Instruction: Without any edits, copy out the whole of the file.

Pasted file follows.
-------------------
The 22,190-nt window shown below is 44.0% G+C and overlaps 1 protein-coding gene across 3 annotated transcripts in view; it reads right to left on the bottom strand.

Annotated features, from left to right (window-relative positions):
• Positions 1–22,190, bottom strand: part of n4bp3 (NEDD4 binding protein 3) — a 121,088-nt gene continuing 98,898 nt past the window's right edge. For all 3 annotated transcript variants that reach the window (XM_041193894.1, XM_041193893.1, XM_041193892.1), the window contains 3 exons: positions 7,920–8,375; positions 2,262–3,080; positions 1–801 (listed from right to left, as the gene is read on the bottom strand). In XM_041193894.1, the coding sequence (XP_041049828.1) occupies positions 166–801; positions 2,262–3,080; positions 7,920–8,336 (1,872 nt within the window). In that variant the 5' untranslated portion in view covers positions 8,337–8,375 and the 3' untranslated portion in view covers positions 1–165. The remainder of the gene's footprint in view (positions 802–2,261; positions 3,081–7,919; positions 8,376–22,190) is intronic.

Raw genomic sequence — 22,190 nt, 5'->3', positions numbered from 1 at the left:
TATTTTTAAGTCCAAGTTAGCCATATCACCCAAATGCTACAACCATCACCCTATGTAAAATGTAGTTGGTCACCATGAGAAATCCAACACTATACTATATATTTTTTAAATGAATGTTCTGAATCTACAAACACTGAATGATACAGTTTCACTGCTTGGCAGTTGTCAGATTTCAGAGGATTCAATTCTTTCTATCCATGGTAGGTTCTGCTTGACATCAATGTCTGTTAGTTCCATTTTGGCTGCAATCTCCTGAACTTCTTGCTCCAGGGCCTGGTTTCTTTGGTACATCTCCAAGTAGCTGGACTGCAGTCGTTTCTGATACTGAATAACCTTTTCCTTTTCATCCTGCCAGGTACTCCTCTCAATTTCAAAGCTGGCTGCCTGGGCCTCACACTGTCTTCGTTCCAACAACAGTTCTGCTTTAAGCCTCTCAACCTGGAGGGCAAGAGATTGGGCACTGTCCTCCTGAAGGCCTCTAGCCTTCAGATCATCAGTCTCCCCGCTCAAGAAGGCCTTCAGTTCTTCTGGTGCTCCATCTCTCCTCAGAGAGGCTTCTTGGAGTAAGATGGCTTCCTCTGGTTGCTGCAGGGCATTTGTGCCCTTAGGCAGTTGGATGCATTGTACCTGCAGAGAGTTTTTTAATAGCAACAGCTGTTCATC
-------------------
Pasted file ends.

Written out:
The 22,190-nt window shown below is 44.0% G+C and overlaps 1 protein-coding gene across 3 annotated transcripts in view; it reads right to left on the bottom strand.

Annotated features, from left to right (window-relative positions):
• Positions 1–22,190, bottom strand: part of n4bp3 (NEDD4 binding protein 3) — a 121,088-nt gene continuing 98,898 nt past the window's right edge. For all 3 annotated transcript variants that reach the window (XM_041193894.1, XM_041193893.1, XM_041193892.1), the window contains 3 exons: positions 7,920–8,375; positions 2,262–3,080; positions 1–801 (listed from right to left, as the gene is read on the bottom strand). In XM_041193894.1, the coding sequence (XP_041049828.1) occupies positions 166–801; positions 2,262–3,080; positions 7,920–8,336 (1,872 nt within the window). In that variant the 5' untranslated portion in view covers positions 8,337–8,375 and the 3' untranslated portion in view covers positions 1–165. The remainder of the gene's footprint in view (positions 802–2,261; positions 3,081–7,919; positions 8,376–22,190) is intronic.

Raw genomic sequence — 22,190 nt, 5'->3', positions numbered from 1 at the left:
TATTTTTAAGTCCAAGTTAGCCATATCACCCAAATGCTACAACCATCACCCTATGTAAAATGTAGTTGGTCACCATGAGAAATCCAACACTATACTATATATTTTTTAAATGAATGTTCTGAATCTACAAACACTGAATGATACAGTTTCACTGCTTGGCAGTTGTCAGATTTCAGAGGATTCAATTCTTTCTATCCATGGTAGGTTCTGCTTGACATCAATGTCTGTTAGTTCCATTTTGGCTGCAATCTCCTGAACTTCTTGCTCCAGGGCCTGGTTTCTTTGGTACATCTCCAAGTAGCTGGACTGCAGTCGTTTCTGATACTGAATAACCTTTTCCTTTTCATCCTGCCAGGTACTCCTCTCAATTTCAAAGCTGGCTGCCTGGGCCTCACACTGTCTTCGTTCCAACAACAGTTCTGCTTTAAGCCTCTCAACCTGGAGGGCAAGAGATTGGGCACTGTCCTCCTGAAGGCCTCTAGCCTTCAGATCATCAGTCTCCCCGCTCAAGAAGGCCTTCAGTTCTTCTGGTGCTCCATCTCTCCTCAGAGAGGCTTCTTGGAGTAAGATGGCTTCCTCTGGTTGCTGCAGGGCATTTGTGCCCTTAGGCAGTTGGATGCATTGTACCTGCAGAGAGTTTTTTAATAGCAACAGCTGTTCATC